CHARLOTTE, N.C. (WMBF) – Duke Energy has nearly 9,000 field personnel on standby ready to respond to Hurricane Dorian in the Carolinas.
Duke Energy said it is moving an extra 4,000 field personnel from 23 states and Canada to the Carolinas. The crews are on top of 5,000 Duke Energy line workers and tree personnel in the Carolinas.
“We will have a total field workforce of about 9,000 ready to restore outages when the storm moves out of the Carolinas,” said Jason Hollifield, Duke Energy’s incident commander for the Carolinas. “Our customers should know that once we begin work, we will not stop until restoration is complete.”
Duke Energy told WMBF News that a number of those crews will be staging at the Florence Center and ready to respond as outages happen.
It’s important to know that before power can be restored, crews must asses the extent of the damage, which can sometimes take 24 hours or more, to determine which crews, equipment and supplies are needed before repairs can happen. Crews will also work to restore power while damage assessment occurs as conditions allow.
Safety recommendations from Duke Energy:
- Stay away from fallen or sagging power lines and keep children and pets away from power lines as well. Consider all power lines – as well as trees, limbs or anything in contact with power lines – energized and dangerous.
- Report all power line hazards using the following phone numbers:
- 800.769.3766 for Duke Energy Carolinas customers.
- 800.419.6356 for Duke Energy Progress customers.
- If a power line falls across a car that you're in, stay in the car. If you MUST get out of the car due to a fire or other immediate life-threatening situation, do your best to jump clear of the car and land on both feet. Be sure that no part of your body is touching the car when your feet touch the ground.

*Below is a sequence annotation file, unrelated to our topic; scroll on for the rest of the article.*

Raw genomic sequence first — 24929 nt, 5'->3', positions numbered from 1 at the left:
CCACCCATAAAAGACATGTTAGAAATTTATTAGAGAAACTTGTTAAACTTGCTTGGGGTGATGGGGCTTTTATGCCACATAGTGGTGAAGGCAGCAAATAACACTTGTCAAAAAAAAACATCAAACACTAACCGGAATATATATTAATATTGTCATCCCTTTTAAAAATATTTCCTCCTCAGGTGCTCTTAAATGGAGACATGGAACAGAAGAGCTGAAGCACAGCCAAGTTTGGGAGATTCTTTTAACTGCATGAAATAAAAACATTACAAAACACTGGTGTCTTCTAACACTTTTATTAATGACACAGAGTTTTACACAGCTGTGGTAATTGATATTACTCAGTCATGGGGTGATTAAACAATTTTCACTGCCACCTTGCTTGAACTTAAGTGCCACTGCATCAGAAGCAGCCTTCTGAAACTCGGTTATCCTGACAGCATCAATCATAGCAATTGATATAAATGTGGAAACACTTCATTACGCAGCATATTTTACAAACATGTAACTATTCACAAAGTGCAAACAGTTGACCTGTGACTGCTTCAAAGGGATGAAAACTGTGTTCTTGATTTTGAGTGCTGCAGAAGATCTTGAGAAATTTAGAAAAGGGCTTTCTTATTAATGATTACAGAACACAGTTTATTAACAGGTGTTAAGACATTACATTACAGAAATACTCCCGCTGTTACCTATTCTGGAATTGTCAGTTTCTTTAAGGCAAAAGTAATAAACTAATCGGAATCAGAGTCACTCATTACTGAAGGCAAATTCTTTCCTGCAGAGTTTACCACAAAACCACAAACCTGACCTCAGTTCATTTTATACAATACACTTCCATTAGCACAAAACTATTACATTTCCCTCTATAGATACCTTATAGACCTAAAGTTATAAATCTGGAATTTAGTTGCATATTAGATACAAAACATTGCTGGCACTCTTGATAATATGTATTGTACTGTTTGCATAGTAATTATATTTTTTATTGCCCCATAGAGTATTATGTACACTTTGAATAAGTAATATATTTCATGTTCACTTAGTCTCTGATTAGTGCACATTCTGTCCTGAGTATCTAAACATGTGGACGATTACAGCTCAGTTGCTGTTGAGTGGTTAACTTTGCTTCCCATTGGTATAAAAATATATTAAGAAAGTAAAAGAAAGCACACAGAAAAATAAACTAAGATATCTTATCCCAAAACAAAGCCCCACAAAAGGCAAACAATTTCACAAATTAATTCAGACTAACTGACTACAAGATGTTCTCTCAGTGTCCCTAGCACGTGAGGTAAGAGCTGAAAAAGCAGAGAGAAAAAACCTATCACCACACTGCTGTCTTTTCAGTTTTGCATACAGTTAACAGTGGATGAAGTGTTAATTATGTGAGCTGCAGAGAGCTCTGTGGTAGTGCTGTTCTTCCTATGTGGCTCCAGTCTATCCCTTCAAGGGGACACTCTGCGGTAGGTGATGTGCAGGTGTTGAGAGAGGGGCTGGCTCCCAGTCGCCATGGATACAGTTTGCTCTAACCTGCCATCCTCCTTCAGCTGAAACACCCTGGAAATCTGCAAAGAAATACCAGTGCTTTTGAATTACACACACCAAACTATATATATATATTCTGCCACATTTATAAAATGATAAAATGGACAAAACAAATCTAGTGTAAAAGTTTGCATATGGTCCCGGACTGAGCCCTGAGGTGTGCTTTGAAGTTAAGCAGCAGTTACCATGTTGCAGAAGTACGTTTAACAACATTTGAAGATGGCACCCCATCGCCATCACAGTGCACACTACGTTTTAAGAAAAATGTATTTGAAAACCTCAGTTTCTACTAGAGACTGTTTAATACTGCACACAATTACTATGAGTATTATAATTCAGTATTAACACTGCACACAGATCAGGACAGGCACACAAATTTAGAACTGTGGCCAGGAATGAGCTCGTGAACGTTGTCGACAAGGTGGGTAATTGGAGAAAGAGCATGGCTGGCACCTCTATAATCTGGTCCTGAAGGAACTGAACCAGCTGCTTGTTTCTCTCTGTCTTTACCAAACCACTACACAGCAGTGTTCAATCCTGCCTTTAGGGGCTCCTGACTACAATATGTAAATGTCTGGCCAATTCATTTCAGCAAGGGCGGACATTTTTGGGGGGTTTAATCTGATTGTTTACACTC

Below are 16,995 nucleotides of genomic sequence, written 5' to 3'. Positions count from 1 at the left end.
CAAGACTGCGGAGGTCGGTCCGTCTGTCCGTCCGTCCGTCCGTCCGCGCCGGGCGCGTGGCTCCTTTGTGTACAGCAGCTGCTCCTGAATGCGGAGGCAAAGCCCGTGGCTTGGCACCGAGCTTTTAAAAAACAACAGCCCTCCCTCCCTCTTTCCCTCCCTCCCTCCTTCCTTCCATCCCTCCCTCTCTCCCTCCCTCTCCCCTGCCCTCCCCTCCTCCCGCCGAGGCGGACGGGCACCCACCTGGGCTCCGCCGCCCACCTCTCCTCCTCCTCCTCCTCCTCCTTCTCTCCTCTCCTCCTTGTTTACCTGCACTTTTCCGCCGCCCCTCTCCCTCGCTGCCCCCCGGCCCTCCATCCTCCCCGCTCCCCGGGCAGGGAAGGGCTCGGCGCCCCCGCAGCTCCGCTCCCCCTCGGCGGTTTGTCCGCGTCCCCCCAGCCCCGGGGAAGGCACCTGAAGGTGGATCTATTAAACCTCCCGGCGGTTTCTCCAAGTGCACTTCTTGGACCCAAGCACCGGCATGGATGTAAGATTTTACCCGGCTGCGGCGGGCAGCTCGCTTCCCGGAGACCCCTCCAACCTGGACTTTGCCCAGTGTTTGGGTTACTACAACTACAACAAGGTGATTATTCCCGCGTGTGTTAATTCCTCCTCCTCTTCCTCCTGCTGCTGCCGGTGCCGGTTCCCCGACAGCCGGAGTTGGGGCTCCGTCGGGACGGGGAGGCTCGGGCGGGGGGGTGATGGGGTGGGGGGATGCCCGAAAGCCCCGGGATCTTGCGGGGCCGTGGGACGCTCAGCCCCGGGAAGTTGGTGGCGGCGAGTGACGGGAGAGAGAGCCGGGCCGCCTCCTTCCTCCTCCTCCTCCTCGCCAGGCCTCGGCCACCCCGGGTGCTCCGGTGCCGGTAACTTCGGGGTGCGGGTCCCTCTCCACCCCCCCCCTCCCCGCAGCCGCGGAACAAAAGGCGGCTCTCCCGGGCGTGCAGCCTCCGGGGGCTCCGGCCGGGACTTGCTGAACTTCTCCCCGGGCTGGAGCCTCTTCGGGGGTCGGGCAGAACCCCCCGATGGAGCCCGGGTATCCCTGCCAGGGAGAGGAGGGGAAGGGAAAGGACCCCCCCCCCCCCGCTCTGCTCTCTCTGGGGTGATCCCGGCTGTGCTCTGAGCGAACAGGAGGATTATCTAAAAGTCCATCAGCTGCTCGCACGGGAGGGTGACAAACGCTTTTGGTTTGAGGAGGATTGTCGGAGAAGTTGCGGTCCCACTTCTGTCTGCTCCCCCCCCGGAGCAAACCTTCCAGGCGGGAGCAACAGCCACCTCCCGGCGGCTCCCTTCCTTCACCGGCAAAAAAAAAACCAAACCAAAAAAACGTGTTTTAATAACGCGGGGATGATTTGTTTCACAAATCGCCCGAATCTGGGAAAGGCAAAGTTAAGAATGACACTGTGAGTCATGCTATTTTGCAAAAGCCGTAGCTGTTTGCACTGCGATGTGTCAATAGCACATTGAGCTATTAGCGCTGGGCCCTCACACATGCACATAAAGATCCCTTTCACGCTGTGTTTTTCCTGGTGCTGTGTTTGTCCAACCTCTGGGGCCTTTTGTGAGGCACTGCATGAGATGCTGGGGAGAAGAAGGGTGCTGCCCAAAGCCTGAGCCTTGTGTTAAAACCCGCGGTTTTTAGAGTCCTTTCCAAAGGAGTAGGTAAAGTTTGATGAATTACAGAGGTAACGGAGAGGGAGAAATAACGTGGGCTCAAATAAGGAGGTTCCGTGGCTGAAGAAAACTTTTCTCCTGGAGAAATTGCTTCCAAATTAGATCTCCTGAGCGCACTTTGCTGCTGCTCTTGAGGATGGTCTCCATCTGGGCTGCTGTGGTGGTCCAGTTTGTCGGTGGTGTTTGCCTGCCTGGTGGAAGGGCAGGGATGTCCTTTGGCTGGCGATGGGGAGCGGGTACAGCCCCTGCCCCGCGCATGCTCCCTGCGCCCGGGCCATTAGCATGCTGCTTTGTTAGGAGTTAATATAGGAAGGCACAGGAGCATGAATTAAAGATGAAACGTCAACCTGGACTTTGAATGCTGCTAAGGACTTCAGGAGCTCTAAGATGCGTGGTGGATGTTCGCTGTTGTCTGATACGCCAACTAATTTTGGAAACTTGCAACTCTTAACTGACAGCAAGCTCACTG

- Click here for a video demonstration and to read more about safety around power lines.
- In advance of a storm, create (or update) an emergency supply kit to save valuable time later. The kit should include everything an individual or family would need for at least two weeks, especially medicines and other supplies that might be hard to find after a storm strikes.
- Review insurance policies, and include extra copies of the policies and other important documents in your emergency supply kit (ideally in a waterproof container).
- Maintain a supply of water and nonperishable food.
- Keep a portable radio or TV, or a NOAA weather radio, on hand to monitor weather forecasts and important information from state and local officials.
- Charge cellphones, computers and other electronic devices in advance of the storm to stay connected to important safety and response information. Consider purchasing portable chargers and make sure they are fully charged as well.
- Maintain a plan to move family members – especially those with special needs – to a safe, alternative location in case an extended power outage occurs or evacuation is required.
- Pet owners can make arrangements to stay at evacuation shelters that accept pets, or at pet-friendly hotels or friends’ or family members’ homes.